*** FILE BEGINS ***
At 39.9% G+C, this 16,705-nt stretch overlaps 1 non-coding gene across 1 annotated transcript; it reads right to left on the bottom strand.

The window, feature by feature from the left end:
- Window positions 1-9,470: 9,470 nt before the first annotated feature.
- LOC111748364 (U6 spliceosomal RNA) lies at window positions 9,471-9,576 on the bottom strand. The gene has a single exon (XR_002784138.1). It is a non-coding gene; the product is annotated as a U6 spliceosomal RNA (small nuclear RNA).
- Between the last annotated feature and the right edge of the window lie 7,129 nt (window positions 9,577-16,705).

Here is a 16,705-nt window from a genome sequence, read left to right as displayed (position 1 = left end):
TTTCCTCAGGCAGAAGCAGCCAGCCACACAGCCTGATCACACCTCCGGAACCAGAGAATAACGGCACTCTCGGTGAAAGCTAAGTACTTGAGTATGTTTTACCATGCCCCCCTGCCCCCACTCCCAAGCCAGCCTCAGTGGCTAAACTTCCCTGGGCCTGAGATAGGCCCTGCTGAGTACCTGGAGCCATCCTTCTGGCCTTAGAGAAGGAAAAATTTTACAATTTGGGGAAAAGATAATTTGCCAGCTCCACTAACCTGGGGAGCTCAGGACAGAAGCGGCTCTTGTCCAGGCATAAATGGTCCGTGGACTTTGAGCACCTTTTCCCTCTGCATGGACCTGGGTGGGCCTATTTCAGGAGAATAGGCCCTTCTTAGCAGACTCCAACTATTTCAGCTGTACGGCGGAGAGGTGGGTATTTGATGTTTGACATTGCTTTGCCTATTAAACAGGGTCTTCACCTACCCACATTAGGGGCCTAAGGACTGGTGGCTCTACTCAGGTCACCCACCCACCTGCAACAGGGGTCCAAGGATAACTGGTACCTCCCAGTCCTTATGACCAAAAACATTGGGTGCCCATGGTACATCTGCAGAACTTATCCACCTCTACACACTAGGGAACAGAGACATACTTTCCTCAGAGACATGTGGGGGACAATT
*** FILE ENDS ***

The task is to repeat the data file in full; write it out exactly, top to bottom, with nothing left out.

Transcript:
At 39.9% G+C, this 16,705-nt stretch overlaps 1 non-coding gene across 1 annotated transcript; it reads right to left on the bottom strand.

The window, feature by feature from the left end:
- Window positions 1-9,470: 9,470 nt before the first annotated feature.
- LOC111748364 (U6 spliceosomal RNA) lies at window positions 9,471-9,576 on the bottom strand. The gene has a single exon (XR_002784138.1). It is a non-coding gene; the product is annotated as a U6 spliceosomal RNA (small nuclear RNA).
- Between the last annotated feature and the right edge of the window lie 7,129 nt (window positions 9,577-16,705).

Here is a 16,705-nt window from a genome sequence, read left to right as displayed (position 1 = left end):
TTTCCTCAGGCAGAAGCAGCCAGCCACACAGCCTGATCACACCTCCGGAACCAGAGAATAACGGCACTCTCGGTGAAAGCTAAGTACTTGAGTATGTTTTACCATGCCCCCCTGCCCCCACTCCCAAGCCAGCCTCAGTGGCTAAACTTCCCTGGGCCTGAGATAGGCCCTGCTGAGTACCTGGAGCCATCCTTCTGGCCTTAGAGAAGGAAAAATTTTACAATTTGGGGAAAAGATAATTTGCCAGCTCCACTAACCTGGGGAGCTCAGGACAGAAGCGGCTCTTGTCCAGGCATAAATGGTCCGTGGACTTTGAGCACCTTTTCCCTCTGCATGGACCTGGGTGGGCCTATTTCAGGAGAATAGGCCCTTCTTAGCAGACTCCAACTATTTCAGCTGTACGGCGGAGAGGTGGGTATTTGATGTTTGACATTGCTTTGCCTATTAAACAGGGTCTTCACCTACCCACATTAGGGGCCTAAGGACTGGTGGCTCTACTCAGGTCACCCACCCACCTGCAACAGGGGTCCAAGGATAACTGGTACCTCCCAGTCCTTATGACCAAAAACATTGGGTGCCCATGGTACATCTGCAGAACTTATCCACCTCTACACACTAGGGAACAGAGACATACTTTCCTCAGAGACATGTGGGGGACAATT